Guinea Pigs/BABIES!


Hi there
We have two female guinea pigs that we got at Christmas. Unbeknownst to us one of them was pregnant. The vet advised me to separate the two before the birth which I now think was the wrong thing to do. The babies were born the day before yesterday, 3 of them. Unfortunately one didn't survive but the other two are looking good. My problem is now trying to re introduce the other sow. Can I and if so how? I put her in the cage a minute ago and she quickly looked as though she was going to attack (pounced on) one of the little ones. Please help as I don't know what to do,

Your vet was wrong to advise you to remove the other pig if it was a sow.  A boar, yes.  The mother comes into heat within hours of delivery and the dad will breed her back.

Guinea pigs are awesome parents. The other sow will not hurt those babies. She may push them around a bit at first, but she will become a good 'nanny' to the litter.  I've even had sows produce milk who were not pregnant and they shared the nursing duties for the mom.

It's common for at least one baby to be stillborn. It's actually more the norm than to have a full litter survive. Just watch the other sow and make sure she isn't trying to hurt the babies. My experience is that they will not. The pushing around is not hurting them. Give her a short time and you'll see her cleaning and cuddling with the new pups.

You might also watch for signs of pregnancy in the other pig. If they were housed together before you got them there's a good chance another litter is on the way. But there will be two moms to take over 'diaper duty' and they will be fine.

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Pat VanAllen


As is sometimes the case, people in urgent need of information have a higher degree of expectation than those of us as experts are able to give. The experts on this site do their best to give the most accurate and responsible answers possible. We ask that you remember that it is not our intention nor place to criticize the professional advice given by your veterinarian, nor is it appropriate for us to comment on the correctness of a diagnosis made by a licensed physician. Our knowledge is experience based. Although many years of breeding and showing cavies gives me a wealth of experience it cannot change the fact that we as experts are not veterinarians and therefore may occasionally have to reject questions that appear to be asking us to criticize advice given by the licensed professional. Having raised and exhibited cavies for many years I have extensive experience in cavy care and husbandry. I currently have an active breeding program for pedigreed show animals but do not encourage backyard breeding for inexperienced owners. Although I don't encourage breeding for fun I'm always happy to answer any questions from an owner who is in sincere need of help. Pet owners wanting to breed should understand that even experienced breeders have litter losses. The mortality rate is high in cavies. The chance for losing both sow and pups is always present, even with experience. Although this is a site for experts to assist owners, there is no expert in any field who has all the answers. The wisest thing a good expert can know is their limitations. Not having an answer does not diminish one's ability or knowledge. It simply shows that we recognize our limitations and operate within them.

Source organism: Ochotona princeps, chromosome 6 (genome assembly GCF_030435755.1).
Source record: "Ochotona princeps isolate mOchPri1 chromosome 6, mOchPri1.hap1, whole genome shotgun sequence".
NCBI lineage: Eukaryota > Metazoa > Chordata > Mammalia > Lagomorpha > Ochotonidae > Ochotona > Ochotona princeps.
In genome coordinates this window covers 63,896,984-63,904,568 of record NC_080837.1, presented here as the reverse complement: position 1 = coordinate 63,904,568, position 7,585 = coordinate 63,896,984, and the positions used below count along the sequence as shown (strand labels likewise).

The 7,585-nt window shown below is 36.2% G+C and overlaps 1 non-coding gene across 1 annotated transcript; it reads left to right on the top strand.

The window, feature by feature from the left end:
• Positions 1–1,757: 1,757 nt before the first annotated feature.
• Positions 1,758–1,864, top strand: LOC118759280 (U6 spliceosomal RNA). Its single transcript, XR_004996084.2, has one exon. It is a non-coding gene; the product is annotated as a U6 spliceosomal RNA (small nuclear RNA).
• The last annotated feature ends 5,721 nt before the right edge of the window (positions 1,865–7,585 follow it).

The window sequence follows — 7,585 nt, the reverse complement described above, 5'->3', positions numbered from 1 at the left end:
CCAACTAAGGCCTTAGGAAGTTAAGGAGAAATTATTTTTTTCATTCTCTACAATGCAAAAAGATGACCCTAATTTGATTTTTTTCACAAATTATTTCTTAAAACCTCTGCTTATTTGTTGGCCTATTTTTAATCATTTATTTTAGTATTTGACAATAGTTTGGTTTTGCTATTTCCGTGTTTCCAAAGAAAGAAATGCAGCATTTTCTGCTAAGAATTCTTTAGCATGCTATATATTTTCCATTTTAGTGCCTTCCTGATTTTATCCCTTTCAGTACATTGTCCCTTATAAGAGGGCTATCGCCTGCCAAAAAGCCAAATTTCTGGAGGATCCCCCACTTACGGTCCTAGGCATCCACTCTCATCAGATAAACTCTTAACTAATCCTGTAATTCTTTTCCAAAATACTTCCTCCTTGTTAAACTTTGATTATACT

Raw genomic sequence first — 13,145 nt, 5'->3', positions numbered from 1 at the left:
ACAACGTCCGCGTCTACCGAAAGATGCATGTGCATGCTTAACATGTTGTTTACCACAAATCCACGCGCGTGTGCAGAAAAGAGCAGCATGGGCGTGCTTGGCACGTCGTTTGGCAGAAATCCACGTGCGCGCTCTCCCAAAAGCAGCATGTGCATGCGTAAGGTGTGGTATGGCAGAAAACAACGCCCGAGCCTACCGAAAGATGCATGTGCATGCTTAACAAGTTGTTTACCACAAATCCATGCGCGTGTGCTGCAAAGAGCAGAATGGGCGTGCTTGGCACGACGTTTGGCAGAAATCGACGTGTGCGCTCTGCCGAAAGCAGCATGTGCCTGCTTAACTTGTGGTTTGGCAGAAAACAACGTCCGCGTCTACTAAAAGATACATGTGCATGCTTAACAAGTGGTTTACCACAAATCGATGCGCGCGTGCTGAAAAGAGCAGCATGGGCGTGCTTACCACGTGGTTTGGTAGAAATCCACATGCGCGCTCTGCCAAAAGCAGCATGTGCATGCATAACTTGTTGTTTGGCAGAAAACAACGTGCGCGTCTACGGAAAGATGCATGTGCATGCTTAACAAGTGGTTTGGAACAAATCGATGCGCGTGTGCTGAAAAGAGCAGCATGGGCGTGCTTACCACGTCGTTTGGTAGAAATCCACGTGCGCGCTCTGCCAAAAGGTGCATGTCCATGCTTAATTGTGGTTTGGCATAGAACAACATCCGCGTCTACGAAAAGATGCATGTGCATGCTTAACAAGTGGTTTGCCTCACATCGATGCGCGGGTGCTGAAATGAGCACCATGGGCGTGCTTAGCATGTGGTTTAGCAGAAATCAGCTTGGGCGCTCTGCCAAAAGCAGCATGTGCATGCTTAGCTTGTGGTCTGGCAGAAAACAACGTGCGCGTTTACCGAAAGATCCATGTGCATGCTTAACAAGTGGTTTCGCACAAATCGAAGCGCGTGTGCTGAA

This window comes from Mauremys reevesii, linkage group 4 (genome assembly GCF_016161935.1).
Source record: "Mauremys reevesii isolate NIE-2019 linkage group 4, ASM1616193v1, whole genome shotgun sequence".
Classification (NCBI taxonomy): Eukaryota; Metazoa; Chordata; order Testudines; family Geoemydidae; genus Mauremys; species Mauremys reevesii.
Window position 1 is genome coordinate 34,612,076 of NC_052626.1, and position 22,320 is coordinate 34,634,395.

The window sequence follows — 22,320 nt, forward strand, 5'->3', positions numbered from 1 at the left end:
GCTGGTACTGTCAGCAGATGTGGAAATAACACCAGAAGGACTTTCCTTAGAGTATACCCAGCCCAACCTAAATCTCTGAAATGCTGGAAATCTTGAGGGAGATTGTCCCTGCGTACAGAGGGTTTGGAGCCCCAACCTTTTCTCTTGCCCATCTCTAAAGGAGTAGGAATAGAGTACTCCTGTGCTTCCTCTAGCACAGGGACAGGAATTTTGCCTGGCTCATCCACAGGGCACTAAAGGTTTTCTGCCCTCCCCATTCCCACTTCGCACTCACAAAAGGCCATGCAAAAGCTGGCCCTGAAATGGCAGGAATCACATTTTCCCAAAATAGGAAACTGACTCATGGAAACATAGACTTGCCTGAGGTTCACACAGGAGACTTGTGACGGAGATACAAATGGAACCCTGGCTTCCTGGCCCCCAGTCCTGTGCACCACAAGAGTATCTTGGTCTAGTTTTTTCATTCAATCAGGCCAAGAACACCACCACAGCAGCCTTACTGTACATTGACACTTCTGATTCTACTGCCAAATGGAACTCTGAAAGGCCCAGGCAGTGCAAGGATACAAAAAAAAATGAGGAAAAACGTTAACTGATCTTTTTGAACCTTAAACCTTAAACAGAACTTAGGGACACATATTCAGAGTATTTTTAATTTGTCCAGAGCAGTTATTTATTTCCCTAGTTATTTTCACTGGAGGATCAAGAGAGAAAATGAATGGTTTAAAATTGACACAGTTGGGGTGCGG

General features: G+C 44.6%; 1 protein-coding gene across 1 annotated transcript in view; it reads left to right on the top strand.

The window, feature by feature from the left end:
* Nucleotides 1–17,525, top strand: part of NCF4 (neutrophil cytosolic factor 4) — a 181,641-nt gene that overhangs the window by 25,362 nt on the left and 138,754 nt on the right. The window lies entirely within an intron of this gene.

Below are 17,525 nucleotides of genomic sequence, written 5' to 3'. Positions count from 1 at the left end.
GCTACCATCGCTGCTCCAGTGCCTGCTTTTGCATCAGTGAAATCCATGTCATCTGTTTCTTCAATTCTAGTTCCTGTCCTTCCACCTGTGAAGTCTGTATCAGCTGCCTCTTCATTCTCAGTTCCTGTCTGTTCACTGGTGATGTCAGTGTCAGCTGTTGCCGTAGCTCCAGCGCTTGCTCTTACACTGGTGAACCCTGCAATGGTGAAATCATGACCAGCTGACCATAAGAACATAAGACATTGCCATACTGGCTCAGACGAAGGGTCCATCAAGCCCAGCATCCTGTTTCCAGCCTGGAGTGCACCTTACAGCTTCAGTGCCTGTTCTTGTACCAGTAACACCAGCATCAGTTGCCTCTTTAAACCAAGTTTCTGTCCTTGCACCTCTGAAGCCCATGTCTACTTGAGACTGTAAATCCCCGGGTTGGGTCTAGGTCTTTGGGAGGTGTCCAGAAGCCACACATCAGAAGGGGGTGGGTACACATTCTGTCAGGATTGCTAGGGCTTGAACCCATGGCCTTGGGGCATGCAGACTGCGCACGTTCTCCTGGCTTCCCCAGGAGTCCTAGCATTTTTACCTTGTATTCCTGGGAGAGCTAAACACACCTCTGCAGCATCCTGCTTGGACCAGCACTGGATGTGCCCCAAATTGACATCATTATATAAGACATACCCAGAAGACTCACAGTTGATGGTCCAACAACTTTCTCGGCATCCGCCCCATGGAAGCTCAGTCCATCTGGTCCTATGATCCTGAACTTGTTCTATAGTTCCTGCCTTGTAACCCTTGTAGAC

Raised and shown cavies for many years, having aquired my first cavies in the early 1970's as pets. My caviary currently handles 65 + animals in two different breeds and several varieties. Having been in the health care industry as a licensed nurse for 35 years I have hands on experience with care and needs in both humans and cavies. Member of American Rabbit Breeders Association and American Cavy Breeders Association.

Awarded Lifetime Membership in of one of the oldest cavy clubs in the United States, on whose Board I served as Sec/Treas for six years and currently serving as President. Also editor/publisher of the club's quarterly newsletter. We are strong supporters of our youth exhibitors, most of whom are 4H members who are working on cavy projects. Through these projects they become good responsible citizens. We deal with all aspects of showing, breeding, caring for and sharing experiences in the fancy. The cavy fancy is not a new one but in some areas is still relatively unknown. Our goal is to inspire interest in high quality, responsible breeding to improve the species, not just the reproduction of guinea pigs. Our job is to educate owners to help them make the right decisions and choices in the care of their cavies.

Graduate in nursing. Certified in emergency medicine.

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